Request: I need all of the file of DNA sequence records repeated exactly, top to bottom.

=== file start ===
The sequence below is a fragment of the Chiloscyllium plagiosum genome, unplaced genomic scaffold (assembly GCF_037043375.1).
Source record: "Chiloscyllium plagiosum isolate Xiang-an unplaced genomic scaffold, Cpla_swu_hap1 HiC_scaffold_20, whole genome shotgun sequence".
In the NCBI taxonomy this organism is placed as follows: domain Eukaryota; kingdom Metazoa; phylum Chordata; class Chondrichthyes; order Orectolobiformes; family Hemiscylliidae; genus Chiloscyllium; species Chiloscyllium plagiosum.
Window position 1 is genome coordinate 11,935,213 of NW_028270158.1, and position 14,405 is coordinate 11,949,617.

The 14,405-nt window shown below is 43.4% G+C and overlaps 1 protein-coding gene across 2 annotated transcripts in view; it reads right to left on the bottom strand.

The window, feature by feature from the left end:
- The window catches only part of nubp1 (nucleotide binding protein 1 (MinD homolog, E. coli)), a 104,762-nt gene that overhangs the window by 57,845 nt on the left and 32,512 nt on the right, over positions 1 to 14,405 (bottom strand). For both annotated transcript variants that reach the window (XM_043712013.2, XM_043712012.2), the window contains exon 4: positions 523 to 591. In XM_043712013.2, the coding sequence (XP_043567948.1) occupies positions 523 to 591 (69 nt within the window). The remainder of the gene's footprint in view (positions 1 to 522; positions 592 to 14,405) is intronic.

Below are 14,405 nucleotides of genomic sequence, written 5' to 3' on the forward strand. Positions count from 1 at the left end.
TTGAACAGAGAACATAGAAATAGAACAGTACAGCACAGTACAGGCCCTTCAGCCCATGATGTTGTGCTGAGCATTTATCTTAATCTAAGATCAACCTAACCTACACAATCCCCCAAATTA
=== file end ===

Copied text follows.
The sequence below is a fragment of the Chiloscyllium plagiosum genome, unplaced genomic scaffold (assembly GCF_037043375.1).
Source record: "Chiloscyllium plagiosum isolate Xiang-an unplaced genomic scaffold, Cpla_swu_hap1 HiC_scaffold_20, whole genome shotgun sequence".
In the NCBI taxonomy this organism is placed as follows: domain Eukaryota; kingdom Metazoa; phylum Chordata; class Chondrichthyes; order Orectolobiformes; family Hemiscylliidae; genus Chiloscyllium; species Chiloscyllium plagiosum.
Window position 1 is genome coordinate 11,935,213 of NW_028270158.1, and position 14,405 is coordinate 11,949,617.

The 14,405-nt window shown below is 43.4% G+C and overlaps 1 protein-coding gene across 2 annotated transcripts in view; it reads right to left on the bottom strand.

The window, feature by feature from the left end:
- The window catches only part of nubp1 (nucleotide binding protein 1 (MinD homolog, E. coli)), a 104,762-nt gene that overhangs the window by 57,845 nt on the left and 32,512 nt on the right, over positions 1 to 14,405 (bottom strand). For both annotated transcript variants that reach the window (XM_043712013.2, XM_043712012.2), the window contains exon 4: positions 523 to 591. In XM_043712013.2, the coding sequence (XP_043567948.1) occupies positions 523 to 591 (69 nt within the window). The remainder of the gene's footprint in view (positions 1 to 522; positions 592 to 14,405) is intronic.

Below are 14,405 nucleotides of genomic sequence, written 5' to 3' on the forward strand. Positions count from 1 at the left end.
TTGAACAGAGAACATAGAAATAGAACAGTACAGCACAGTACAGGCCCTTCAGCCCATGATGTTGTGCTGAGCATTTATCTTAATCTAAGATCAACCTAACCTACACAATCCCCCAAATTA